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The study used a field research vehicle equipped with a non-intrusive eye tracking system. The vehicle was a 2007 Jeep® Grand Cherokee Sport Utility Vehicle. The eye tracking system used (SmartEye® vehicle-mounted infrared (IR) eye-movement measuring system) is shown in figure 1.(30) The system consists of two IR light sources and three face cameras mounted on the dashboard of the vehicle. The cameras and light sources are small in size, and are not attached to the driver in any manner. The face cameras are synchronized to the IR light sources and are used to determine the head position and gaze direction of the driver.
Figure 1. Eye tracking system camera placement.
As a part of this eye tracking system, the vehicle was outfitted with a three-camera panoramic scene monitoring system for capturing the forward driving scene. The scene cameras were mounted on the roof of the vehicle directly above the driver's head position. The three cameras together provided an 80-degree wide by 40-degree high field of forward view. The scene cameras captured the forward view area available to the driver through the left side of the windshield and a portion of the right side of the windshield. The area visible to the driver through the rightmost area of the windshield was not captured by the scene cameras.
The vehicle was also outfitted with equipment to record GPS position, vehicle speed, and vehicle acceleration. The equipment also recorded events entered by an experimenter and synchronized those events with the eye tracking and vehicle data. The research vehicle is pictured in figure 2.
Figrure2. FHWA's field research vehicle.
The approach entailed the use of the instrumented vehicle in which drivers navigated routes in cities that presented CEVMS and standard billboards as well as areas without off-premise advertising. The participants were instructed to drive the routes as they normally would. The drivers were not informed that the study was about outdoor advertising, but rather that it was about examining drivers' glance behavior as they followed route guidance directions.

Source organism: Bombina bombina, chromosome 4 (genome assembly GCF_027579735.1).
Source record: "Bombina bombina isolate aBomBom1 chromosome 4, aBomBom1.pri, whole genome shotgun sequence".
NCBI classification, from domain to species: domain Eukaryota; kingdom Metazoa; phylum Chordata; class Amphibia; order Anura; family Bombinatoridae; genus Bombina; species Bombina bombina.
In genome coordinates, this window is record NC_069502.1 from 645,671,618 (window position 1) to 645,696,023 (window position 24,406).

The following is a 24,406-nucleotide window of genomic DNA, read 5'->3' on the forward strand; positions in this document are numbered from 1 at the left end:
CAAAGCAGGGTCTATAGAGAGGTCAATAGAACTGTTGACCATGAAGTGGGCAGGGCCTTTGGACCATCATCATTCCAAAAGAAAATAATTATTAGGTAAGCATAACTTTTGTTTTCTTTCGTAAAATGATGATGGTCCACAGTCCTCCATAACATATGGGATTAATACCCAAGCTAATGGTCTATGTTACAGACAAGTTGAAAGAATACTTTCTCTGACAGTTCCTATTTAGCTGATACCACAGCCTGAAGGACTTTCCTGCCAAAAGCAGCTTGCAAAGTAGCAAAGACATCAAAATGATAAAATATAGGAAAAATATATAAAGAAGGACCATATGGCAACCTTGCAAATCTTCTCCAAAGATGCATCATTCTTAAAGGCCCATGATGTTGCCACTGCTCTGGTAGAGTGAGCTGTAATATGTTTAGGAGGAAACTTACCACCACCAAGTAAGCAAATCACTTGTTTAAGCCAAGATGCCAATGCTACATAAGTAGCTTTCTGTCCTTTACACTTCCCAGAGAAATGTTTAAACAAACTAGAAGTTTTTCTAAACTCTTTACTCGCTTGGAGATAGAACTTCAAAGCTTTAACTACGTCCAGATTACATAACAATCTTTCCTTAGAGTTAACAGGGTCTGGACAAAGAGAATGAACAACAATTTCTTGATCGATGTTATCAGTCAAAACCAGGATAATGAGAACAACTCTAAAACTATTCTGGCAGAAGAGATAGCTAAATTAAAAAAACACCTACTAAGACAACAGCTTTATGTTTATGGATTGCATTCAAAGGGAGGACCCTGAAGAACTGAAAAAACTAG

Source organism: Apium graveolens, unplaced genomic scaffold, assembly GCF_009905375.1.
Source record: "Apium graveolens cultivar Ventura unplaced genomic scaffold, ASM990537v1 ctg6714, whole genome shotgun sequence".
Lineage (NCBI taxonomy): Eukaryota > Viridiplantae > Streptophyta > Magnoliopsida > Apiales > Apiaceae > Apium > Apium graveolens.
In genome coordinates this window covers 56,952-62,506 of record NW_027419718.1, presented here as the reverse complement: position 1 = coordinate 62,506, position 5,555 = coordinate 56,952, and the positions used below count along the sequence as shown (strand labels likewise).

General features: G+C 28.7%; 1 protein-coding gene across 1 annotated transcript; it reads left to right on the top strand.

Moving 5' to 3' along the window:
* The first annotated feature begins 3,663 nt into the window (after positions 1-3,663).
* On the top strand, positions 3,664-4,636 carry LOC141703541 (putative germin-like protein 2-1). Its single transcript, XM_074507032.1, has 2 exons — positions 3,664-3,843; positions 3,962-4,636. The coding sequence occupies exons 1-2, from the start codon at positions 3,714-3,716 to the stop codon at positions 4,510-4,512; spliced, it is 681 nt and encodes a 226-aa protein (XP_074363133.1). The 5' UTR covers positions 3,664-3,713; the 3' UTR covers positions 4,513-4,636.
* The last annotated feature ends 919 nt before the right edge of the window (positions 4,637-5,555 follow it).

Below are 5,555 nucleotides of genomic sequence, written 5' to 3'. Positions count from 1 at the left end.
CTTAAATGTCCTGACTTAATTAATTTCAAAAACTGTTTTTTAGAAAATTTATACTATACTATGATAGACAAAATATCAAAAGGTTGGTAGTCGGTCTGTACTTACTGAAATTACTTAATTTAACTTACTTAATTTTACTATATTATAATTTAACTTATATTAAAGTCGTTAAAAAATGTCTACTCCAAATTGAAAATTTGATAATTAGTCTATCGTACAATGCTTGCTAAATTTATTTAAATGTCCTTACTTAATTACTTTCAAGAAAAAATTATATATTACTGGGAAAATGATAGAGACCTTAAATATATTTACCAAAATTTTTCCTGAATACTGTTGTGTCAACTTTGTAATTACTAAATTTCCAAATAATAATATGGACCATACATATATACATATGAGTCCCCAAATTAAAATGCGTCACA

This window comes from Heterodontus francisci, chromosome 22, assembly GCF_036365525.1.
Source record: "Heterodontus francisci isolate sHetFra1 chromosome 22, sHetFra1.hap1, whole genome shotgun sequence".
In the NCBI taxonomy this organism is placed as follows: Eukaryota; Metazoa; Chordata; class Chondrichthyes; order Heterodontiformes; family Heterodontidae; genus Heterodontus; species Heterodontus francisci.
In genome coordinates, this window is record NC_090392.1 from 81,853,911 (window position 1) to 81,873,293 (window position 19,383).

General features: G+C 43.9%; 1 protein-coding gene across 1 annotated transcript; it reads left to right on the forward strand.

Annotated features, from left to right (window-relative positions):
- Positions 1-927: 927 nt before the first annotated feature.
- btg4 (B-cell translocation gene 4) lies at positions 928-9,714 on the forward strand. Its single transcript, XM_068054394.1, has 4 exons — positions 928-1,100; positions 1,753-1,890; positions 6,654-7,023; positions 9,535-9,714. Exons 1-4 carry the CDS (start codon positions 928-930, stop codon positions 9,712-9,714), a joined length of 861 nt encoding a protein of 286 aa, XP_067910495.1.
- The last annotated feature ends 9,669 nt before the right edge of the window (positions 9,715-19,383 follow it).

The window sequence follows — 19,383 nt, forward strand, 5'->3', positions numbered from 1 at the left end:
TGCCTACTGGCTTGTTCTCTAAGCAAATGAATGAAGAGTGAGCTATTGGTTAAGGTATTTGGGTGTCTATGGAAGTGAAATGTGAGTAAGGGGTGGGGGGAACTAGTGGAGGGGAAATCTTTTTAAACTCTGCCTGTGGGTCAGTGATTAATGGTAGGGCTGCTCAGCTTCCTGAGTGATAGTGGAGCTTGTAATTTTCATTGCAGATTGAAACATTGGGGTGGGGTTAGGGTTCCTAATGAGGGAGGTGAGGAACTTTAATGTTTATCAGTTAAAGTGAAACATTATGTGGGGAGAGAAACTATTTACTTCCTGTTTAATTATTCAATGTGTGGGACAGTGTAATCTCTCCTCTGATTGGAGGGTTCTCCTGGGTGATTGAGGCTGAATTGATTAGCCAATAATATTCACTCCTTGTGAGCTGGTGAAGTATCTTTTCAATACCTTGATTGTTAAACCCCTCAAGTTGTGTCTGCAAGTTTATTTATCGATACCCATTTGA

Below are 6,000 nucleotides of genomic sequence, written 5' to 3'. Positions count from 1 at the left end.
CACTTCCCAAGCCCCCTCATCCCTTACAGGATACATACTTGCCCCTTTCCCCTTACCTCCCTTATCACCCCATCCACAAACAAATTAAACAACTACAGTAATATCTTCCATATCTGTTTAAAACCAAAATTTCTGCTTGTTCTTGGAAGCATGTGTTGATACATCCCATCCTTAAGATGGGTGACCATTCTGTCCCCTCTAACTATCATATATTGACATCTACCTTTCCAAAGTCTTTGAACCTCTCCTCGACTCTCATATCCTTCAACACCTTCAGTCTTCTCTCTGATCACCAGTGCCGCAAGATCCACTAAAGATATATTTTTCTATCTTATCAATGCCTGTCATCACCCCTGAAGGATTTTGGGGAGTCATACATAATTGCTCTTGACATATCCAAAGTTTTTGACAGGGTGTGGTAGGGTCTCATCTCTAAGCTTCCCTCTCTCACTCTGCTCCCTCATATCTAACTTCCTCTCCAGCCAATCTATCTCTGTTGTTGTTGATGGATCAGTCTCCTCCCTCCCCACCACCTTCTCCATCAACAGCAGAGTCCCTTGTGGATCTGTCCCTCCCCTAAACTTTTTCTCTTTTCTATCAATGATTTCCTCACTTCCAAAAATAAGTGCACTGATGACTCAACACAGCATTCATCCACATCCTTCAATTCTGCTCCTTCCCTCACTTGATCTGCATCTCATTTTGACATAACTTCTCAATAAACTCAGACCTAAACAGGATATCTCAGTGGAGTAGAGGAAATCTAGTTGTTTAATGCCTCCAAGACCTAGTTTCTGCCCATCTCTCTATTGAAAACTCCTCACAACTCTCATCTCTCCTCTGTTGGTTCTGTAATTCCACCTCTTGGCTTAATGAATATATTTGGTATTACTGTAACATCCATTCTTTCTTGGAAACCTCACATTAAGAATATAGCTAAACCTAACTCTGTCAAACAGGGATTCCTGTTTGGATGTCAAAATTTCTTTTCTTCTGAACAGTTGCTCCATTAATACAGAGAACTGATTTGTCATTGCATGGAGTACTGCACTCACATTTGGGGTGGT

More than 40 cities were evaluated in the selection of the test sites. Locations with CEVMS displays were identified using a variety of resources that included State department of transportation contacts, advertising company Web sites, and a popular geographic information system. A matrix was developed that listed the number of CEVMS in each city. For each site, the number of CEVMS along limited access and arterial roadways was determined.
One criterion for site selection was whether the location had practical routes that pass by a number of CEVMS as well as standard off-premise billboards and could be driven in about 30 minutes. Other considerations included access to vehicle maintenance personnel/facilities, proximity to research facilities, and ease of participant recruitment. Two cities were selected: Reading, and Richmond.
|State||Area||Limited Access||Arterial||Other (1)||Total|
(1) Other includes roadways classified as both limited access and arterial or instances where the road classification was unknown. Source: www.lamar.com and www.clearchannel.com
In both test cities, the following independent variables were evaluated: